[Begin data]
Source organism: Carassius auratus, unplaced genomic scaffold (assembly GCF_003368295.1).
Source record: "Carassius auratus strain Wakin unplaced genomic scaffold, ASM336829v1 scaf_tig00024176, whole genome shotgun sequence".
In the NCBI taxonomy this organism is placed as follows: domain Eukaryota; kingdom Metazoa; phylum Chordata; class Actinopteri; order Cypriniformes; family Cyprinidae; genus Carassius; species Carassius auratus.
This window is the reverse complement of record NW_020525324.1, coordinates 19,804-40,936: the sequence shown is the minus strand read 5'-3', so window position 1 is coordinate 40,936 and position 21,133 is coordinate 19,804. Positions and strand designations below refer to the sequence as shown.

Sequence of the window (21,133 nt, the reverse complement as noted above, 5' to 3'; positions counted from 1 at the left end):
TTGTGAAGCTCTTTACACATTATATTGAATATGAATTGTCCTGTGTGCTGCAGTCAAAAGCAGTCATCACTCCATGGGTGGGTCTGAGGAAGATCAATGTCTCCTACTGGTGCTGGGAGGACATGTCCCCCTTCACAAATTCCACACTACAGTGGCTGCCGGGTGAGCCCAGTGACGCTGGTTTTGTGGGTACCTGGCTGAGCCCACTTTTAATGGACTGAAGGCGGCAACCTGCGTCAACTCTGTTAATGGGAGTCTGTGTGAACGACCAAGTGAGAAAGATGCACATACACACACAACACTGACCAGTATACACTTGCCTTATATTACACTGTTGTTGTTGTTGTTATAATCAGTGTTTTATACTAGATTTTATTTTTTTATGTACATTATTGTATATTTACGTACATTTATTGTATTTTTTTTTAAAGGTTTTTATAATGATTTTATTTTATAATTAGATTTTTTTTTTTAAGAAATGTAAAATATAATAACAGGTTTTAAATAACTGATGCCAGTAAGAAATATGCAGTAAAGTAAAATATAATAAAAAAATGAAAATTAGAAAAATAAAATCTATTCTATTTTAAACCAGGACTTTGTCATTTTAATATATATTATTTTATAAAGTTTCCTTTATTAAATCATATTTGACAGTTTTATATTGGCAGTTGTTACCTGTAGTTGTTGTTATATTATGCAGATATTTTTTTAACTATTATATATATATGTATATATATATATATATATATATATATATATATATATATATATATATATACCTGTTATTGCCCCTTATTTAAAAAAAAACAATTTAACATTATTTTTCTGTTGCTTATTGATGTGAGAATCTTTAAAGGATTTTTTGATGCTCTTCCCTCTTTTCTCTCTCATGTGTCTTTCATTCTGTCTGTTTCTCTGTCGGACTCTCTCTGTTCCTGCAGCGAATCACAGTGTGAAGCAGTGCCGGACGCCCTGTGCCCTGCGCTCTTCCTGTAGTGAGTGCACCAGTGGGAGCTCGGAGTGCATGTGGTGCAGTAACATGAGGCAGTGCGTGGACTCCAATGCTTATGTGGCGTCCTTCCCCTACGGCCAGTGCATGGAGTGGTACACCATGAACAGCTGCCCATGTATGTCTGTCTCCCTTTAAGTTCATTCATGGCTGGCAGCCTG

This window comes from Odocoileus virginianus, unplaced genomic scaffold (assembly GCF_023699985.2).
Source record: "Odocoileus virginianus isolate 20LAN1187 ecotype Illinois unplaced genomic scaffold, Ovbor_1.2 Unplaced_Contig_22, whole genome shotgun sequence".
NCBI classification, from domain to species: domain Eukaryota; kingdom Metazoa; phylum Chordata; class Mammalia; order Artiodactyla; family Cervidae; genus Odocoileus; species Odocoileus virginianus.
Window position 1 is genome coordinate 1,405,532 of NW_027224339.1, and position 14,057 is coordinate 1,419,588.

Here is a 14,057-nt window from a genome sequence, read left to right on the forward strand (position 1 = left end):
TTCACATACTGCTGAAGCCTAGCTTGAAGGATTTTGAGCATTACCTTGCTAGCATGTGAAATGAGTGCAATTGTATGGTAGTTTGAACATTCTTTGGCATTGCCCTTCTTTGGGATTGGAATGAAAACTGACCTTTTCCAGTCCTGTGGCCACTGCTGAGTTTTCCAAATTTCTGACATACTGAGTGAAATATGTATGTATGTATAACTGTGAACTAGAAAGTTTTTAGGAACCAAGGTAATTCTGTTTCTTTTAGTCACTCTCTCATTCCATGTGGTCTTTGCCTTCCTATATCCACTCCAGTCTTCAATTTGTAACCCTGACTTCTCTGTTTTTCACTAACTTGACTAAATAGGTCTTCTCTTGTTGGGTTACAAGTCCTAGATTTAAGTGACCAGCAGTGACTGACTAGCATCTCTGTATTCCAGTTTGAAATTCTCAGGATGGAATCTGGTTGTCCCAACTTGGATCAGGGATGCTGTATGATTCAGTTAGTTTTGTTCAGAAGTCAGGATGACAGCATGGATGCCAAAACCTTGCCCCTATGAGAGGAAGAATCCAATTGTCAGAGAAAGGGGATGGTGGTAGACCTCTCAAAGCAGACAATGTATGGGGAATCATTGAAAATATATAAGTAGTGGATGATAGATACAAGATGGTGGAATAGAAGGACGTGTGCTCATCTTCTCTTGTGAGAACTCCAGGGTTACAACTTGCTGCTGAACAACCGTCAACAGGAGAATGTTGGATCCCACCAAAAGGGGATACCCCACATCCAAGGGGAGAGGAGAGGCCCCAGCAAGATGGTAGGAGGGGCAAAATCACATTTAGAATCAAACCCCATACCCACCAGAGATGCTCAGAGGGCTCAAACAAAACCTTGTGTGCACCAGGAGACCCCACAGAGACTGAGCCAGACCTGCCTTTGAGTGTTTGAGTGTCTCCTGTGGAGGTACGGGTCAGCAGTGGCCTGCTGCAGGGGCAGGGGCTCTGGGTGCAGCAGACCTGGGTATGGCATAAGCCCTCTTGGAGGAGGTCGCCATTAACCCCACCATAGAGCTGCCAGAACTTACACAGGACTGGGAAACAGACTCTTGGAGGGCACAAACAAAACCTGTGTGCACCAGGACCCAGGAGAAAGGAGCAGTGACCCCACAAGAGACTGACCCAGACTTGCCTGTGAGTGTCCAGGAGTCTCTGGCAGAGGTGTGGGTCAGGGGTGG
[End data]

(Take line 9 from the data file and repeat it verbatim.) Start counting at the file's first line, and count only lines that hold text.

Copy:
NCBI classification, from domain to species: domain Eukaryota; kingdom Metazoa; phylum Chordata; class Mammalia; order Artiodactyla; family Cervidae; genus Odocoileus; species Odocoileus virginianus.